Senator Backs Indoor Air Standards for Schools
New York Senator Hillary Clinton supports establishing a federal regulation that would set standards for the indoor air quality of schools to reduce asthma and other health problems among school children.

Sen. Clinton testified at a hearing before the Senate Environment and Public Works Committee and the Environmental Protection Agency (EPA) earlier this month.

A representative from Stuyvesant High School, a New York City school near Ground Zero, which was evacuated on Sept. 11, 2001 also attended the hearing. The school has dealt continuously with infiltrated by fumes, caustic dusts, lead and asbestos from the World Trade Center fires and debris operations since last fall.

The National Institute of Occupational Safety and Health found that 60 percent of the schools 300-plus employees’ health was affected by the dusts. The agency did not study the 3,000 students’ health.

An EPA spokesperson also pointed out that children could be exposed to other contaminants in schools including chemicals in cleaning products and pesticides.

Clinton also wants schools located near toxic sites or construction sites to be monitored for toxic dusts.

New Chemical Safety Resource Available Online
The U.S. Centers for Disease Control and Prevention’s (CDC) National Institute for Occupational Safety and Health (NIOSH) has published a new Web page regarding chemical safety. The page includes links to NIOSH databases and other NIOSH resources, other government agency resources and material safety data sheets.

Hospital Cleaners to Help Reduce Domestic Abuse
Janitors at Jersey Community Hospital in Jerseyville, Ill., are being trained to recognize and report signs of domestic violence in hospital patients.

The program administrator for the hospital says training in recognizing signs of domestic violence and knowing what to do if there is a problem is crucial for the hospital’s entire staff.

Hospital officials are training janitorial staff because they could be the first people to recognize a problem. For example, janitors frequently clean rooms while patients go about their activities and conversations, so cleaning staff might hear of an abuse problem.

Guidelines Could Require Hand-Sanitizer Use Instead of Soap
Many hospitals are making the switch from soap to quick-drying alcohol-based hand sanitizers as evidence builds that the gels fight germs better than traditional hand washing.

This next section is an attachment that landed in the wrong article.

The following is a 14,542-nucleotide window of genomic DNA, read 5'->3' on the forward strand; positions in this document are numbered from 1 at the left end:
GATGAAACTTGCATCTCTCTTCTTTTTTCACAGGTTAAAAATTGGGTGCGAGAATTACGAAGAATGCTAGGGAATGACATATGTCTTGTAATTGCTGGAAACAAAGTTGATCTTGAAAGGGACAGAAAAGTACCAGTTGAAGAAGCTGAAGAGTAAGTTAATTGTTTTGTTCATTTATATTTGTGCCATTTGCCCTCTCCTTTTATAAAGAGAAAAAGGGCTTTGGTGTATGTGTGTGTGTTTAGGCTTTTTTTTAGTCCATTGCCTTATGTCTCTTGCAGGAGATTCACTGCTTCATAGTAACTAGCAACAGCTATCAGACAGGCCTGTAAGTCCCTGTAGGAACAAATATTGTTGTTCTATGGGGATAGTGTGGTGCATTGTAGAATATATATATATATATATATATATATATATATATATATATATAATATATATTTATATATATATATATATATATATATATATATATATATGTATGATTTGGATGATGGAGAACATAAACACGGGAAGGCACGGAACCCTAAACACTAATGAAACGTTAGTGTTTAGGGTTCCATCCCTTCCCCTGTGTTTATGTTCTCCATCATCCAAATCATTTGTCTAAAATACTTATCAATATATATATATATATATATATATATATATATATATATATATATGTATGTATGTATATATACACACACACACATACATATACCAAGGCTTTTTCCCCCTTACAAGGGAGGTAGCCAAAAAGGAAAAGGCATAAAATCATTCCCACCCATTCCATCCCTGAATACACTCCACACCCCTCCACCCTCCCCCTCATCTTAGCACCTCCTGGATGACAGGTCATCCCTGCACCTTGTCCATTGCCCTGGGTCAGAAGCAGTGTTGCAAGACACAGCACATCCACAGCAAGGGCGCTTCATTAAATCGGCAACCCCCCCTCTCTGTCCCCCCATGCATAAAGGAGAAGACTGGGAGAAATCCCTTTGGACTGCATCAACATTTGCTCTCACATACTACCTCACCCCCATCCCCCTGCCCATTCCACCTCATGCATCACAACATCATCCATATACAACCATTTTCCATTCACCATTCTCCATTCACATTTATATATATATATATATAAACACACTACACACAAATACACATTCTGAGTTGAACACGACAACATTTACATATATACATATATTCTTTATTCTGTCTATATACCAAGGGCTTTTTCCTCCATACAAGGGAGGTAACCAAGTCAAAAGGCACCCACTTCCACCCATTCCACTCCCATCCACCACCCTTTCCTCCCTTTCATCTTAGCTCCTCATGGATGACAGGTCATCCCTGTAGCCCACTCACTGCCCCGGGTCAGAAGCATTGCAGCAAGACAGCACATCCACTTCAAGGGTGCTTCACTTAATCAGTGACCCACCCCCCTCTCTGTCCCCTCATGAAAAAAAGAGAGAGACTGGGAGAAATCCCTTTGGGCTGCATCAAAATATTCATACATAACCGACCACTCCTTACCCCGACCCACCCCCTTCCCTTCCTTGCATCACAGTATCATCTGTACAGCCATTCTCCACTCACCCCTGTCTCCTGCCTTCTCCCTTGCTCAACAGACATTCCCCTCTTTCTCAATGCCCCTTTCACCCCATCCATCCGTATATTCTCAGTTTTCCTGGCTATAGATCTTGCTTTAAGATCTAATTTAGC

The latest research, presented by the American Society for Microbiology, suggests the alcohol hand sanitizers are more effective than soap at cutting hospital germs because they are quicker, require no water or sink and kill more microbes.

During the past two years, some hospitals have installed alcohol gel dispensers beside every bed, and many more are planning to switch. New guidelines from the Centers for Disease Control and Prevention (CDC) are expected to recommend hospitals use the alcohol gels exclusively, except when workers’ hands are visibly soiled. The CDC expects to release the guidelines later this fall.

Some hospitals have been reluctant to switch to the new cleaners because they cost more than regular soap. Some analysts say the alcohol products actually save hospitals money because they cut down on infections, which are expensive to treat.

Hospital research in the past five years has shown hand sanitizers cut hospital infections in half in some hospitals.

The alcohol rinses, available as foam, gel or lotion, are simple to use: Pour a dime-size amount of cleaner on one palm, then rub hands together until it dries — about 15 seconds. The solutions also contain moisturizers, to help avoid dry skin.

The alcohol solutions contain between 60 percent and 90 percent alcohol. They also are being tested by visitors and occupants in some school restrooms and child care centers, among other places.

This information is intended as a summary of legal information and should in no way be construed as legal advice. Contact your attorney before proceeding with any legal action.